Brazil Hunts Down Slave Masters in Lawless Interior
Author: Axel Bugge
The stories told by Valdeci Alves Ciqueira de Oliveira and 21 other workers found in a government raid on the farm on a recent afternoon left no doubt that Brazil's feudal slavery traditions are alive in pockets of its hardscrabble Northeast.
As government inspectors and armed federal police descended on the farm in Maranhao state in pickup trucks, the bedraggled workers emerged one by one from the bush which they had been slashing to turn into cattle pasture.
Brazil's government estimates there are 25,000 indentured servants in this country, which imported more African slaves than any other before abolishing the practice in 1888. They are lured into their predicament with the promise of jobs on isolated farms and once there find themselves unable to pay off debts amassed for tools, clothing and sundries.
The inspectors who arrived at Good Jesus are on one of five federal government teams that scour Brazil's vast, isolated interior to liberate peasants working in slave-like conditions, relying on human rights groups for tips.
So far this year, they have freed 3,160 workers, compared to 2,156 in all of 2002. President Luiz Inacio Lula da Silva, himself from a northeastern state where the practice formerly existed, has pledged to eradicate slavery for good.
At Good Jesus, like other farms including one in Bahia state where a record 800 workers were liberated in August, there are no chains or whips. But the laborers know and fear the man who has turned them into indentured slaves.
"He is evil," said Francisco Borges de Souza, 47, a slave laborer who is sweating heavily and bleeding from his nose as he clutches his scythe with a deformed hand. The temperature is easily 104 degrees Fahrenheit (40 degrees Celsius).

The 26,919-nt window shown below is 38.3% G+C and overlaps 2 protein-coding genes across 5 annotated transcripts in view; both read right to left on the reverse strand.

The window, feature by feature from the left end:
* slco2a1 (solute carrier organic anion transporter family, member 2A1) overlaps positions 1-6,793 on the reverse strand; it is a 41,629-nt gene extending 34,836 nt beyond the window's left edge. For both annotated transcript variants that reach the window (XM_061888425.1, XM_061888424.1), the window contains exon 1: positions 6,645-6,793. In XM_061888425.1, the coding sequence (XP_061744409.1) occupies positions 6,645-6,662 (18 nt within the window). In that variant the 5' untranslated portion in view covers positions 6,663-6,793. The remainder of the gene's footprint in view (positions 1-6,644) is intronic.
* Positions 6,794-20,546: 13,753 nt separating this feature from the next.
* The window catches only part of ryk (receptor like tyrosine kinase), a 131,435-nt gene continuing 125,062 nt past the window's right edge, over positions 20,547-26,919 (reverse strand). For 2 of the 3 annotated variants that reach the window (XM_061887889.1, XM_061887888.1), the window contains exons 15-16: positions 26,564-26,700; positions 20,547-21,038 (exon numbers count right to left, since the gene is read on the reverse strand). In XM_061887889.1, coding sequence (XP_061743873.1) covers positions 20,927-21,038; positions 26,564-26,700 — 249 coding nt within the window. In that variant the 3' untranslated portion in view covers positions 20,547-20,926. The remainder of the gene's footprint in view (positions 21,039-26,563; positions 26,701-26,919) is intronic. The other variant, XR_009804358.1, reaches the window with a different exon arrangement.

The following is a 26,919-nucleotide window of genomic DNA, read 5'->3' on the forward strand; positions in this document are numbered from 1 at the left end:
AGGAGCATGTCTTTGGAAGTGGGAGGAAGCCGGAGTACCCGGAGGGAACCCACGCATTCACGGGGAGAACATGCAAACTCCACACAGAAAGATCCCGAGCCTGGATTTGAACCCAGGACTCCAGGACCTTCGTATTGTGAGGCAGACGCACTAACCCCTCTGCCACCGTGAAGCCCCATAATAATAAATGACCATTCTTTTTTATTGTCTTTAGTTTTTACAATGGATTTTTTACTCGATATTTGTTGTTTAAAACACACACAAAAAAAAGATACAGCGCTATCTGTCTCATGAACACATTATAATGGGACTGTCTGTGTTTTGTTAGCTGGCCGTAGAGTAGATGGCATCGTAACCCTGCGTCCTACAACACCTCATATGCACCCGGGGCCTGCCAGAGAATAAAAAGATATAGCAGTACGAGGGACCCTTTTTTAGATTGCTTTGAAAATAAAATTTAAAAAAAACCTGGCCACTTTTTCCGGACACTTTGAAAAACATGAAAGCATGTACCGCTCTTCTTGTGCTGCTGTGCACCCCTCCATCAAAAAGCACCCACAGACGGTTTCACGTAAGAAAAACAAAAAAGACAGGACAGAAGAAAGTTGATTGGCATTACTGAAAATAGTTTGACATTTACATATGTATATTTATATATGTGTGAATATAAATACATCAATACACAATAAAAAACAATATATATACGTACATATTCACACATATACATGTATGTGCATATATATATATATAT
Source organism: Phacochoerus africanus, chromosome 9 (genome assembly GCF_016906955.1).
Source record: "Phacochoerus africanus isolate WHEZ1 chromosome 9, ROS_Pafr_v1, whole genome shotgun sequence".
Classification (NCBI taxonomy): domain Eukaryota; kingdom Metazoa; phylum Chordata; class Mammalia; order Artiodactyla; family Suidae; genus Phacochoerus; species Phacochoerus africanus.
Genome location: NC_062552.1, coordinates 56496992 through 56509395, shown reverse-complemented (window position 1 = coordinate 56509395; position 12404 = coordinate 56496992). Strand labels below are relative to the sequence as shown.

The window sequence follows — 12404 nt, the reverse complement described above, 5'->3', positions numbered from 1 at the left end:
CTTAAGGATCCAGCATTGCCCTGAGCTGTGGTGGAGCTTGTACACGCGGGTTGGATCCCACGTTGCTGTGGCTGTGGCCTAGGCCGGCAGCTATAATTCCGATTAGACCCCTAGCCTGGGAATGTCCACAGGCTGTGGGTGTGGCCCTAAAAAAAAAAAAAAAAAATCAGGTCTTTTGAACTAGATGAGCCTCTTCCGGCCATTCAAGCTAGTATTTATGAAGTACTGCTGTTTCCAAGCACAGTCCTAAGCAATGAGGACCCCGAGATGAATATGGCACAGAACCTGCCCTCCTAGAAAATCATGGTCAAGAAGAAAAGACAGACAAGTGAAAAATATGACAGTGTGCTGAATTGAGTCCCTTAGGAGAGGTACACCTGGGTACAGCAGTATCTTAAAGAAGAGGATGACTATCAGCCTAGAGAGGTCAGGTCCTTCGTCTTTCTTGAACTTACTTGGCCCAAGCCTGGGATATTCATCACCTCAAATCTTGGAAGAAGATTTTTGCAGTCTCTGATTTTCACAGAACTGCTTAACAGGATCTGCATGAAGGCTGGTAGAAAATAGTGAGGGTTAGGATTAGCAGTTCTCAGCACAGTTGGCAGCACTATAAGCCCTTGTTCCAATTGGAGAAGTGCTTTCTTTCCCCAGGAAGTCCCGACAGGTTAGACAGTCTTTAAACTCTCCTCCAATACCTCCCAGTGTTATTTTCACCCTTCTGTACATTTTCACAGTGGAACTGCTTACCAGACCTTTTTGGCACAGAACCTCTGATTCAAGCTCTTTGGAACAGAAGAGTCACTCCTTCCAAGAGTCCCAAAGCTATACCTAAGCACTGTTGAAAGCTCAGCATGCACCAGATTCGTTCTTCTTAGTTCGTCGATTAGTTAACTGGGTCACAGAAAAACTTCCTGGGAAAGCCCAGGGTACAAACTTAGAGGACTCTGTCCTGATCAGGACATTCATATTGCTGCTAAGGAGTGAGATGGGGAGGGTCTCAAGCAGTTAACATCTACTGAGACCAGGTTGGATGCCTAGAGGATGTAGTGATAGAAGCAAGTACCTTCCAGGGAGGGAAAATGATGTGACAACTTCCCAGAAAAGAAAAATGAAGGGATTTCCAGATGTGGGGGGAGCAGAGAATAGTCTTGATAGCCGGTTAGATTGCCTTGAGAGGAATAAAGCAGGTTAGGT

Borges is talking about the man known to farm workers in Brazil's lawless ranching frontiers as the "gato," or cat - a sort of foreman, often armed, who is contracted by a farmer to provide laborers to do work like clearing fields or setting fences. And then he exploits them.
"The cat doesn't let anybody leave without paying their debts," said Ciqueira de Oliveira, 46. "Nobody ever settles their account here."
The cat was not there when the inspectors arrived. But his presence was clear in the squalid makeshift shelter of wooden poles and plastic canvas where the workers live in a dusty, sun-scorched gully.
On the earthen floor near their grimy food - dry beans, rice and fly-infested pig fat - sit two wooden boxes. These contain tools, cigarettes, boots, soap, sweets and other items that offer the men some normality in their miserable lives.
The workers have to pay for everything, at inflated prices, except meals and lodging. If they have a day off, they pay for their meals too.
"They were treated like animals," said Fabio Leal Cardoso, a government prosecutor on the team.
"This we can really describe as being like slavery," said Claudia Marcia Brito, who heads the team.
The inspectors meticulously interview every worker. Most have received no pay for up to six months and many put their thumb print on the declaration because they cannot write.
WON'T SLEEP IN A MANSION
Then the inspectors return to their trucks and drive 3 miles down a dirt track to the farm house to see farmer Marcos Antonio Araujo Braga. Two armed federal police agents stayed with him while the inspectors talked to the workers.
Although Braga hired the cat to manage the workers, he is responsible for what happens on his property, Brito says.
On Braga's patio, two dachshunds play, his wife offers cool water to the inspectors and an exercise bicycle is parked in a corner as some of his 1,000 cattle moo in the distance.
Braga is told he has broken the law and must pay the workers arrears of up to $700 each, a small fortune for Maranhao's dirt-poor peasants. He also faces a large fine.
The owner says he offered to let workers sleep in a farm house but they refused. He said there were no d